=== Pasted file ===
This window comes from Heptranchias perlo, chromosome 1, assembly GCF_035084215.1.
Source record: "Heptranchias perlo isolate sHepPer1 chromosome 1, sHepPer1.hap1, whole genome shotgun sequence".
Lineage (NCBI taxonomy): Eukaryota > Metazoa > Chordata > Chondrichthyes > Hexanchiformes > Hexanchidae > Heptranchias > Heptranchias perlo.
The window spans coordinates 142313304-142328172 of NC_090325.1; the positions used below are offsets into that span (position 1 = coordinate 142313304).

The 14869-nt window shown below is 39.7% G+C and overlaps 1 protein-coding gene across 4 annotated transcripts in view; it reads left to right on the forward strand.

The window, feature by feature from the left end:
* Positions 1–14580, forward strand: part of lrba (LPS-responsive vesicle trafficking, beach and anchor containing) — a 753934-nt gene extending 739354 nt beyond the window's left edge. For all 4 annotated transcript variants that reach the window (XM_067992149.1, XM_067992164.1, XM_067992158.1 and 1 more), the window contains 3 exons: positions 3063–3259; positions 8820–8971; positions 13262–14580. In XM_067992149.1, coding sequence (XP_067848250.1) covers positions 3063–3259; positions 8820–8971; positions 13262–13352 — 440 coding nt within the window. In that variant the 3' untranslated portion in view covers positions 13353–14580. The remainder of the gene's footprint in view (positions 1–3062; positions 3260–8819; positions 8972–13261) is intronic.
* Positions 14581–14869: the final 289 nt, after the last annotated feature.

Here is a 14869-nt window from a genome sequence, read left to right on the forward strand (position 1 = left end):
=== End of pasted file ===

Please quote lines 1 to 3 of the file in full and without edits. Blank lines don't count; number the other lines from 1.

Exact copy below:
This window comes from Heptranchias perlo, chromosome 1, assembly GCF_035084215.1.
Source record: "Heptranchias perlo isolate sHepPer1 chromosome 1, sHepPer1.hap1, whole genome shotgun sequence".
Lineage (NCBI taxonomy): Eukaryota > Metazoa > Chordata > Chondrichthyes > Hexanchiformes > Hexanchidae > Heptranchias > Heptranchias perlo.